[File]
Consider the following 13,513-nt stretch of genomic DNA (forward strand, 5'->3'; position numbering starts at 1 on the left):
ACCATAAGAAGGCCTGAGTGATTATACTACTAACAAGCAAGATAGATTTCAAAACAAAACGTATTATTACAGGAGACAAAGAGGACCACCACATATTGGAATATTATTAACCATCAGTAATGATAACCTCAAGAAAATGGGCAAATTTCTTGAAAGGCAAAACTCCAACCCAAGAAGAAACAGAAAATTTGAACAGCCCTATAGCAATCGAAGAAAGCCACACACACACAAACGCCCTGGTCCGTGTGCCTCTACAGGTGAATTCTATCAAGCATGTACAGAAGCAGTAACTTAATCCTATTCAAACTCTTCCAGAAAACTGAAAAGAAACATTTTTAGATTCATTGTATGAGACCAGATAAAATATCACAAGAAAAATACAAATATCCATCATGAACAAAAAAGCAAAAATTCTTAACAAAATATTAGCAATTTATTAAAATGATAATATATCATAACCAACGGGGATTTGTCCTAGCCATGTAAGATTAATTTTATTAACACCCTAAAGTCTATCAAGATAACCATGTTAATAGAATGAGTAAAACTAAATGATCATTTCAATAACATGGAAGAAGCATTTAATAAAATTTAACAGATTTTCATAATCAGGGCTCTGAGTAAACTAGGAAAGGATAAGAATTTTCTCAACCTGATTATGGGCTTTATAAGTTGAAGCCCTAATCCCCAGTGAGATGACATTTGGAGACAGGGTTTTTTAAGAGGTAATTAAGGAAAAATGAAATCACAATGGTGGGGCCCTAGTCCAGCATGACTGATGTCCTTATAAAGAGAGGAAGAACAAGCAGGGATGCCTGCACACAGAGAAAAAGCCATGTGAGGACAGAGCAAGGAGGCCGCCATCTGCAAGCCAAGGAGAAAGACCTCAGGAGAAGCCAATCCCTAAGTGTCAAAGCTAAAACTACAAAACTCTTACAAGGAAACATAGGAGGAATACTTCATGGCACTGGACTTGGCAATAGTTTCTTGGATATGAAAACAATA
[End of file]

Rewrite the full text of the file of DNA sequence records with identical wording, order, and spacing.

Consider the following 13,513-nt stretch of genomic DNA (forward strand, 5'->3'; position numbering starts at 1 on the left):
ACCATAAGAAGGCCTGAGTGATTATACTACTAACAAGCAAGATAGATTTCAAAACAAAACGTATTATTACAGGAGACAAAGAGGACCACCACATATTGGAATATTATTAACCATCAGTAATGATAACCTCAAGAAAATGGGCAAATTTCTTGAAAGGCAAAACTCCAACCCAAGAAGAAACAGAAAATTTGAACAGCCCTATAGCAATCGAAGAAAGCCACACACACACAAACGCCCTGGTCCGTGTGCCTCTACAGGTGAATTCTATCAAGCATGTACAGAAGCAGTAACTTAATCCTATTCAAACTCTTCCAGAAAACTGAAAAGAAACATTTTTAGATTCATTGTATGAGACCAGATAAAATATCACAAGAAAAATACAAATATCCATCATGAACAAAAAAGCAAAAATTCTTAACAAAATATTAGCAATTTATTAAAATGATAATATATCATAACCAACGGGGATTTGTCCTAGCCATGTAAGATTAATTTTATTAACACCCTAAAGTCTATCAAGATAACCATGTTAATAGAATGAGTAAAACTAAATGATCATTTCAATAACATGGAAGAAGCATTTAATAAAATTTAACAGATTTTCATAATCAGGGCTCTGAGTAAACTAGGAAAGGATAAGAATTTTCTCAACCTGATTATGGGCTTTATAAGTTGAAGCCCTAATCCCCAGTGAGATGACATTTGGAGACAGGGTTTTTTAAGAGGTAATTAAGGAAAAATGAAATCACAATGGTGGGGCCCTAGTCCAGCATGACTGATGTCCTTATAAAGAGAGGAAGAACAAGCAGGGATGCCTGCACACAGAGAAAAAGCCATGTGAGGACAGAGCAAGGAGGCCGCCATCTGCAAGCCAAGGAGAAAGACCTCAGGAGAAGCCAATCCCTAAGTGTCAAAGCTAAAACTACAAAACTCTTACAAGGAAACATAGGAGGAATACTTCATGGCACTGGACTTGGCAATAGTTTCTTGGATATGAAAACAATA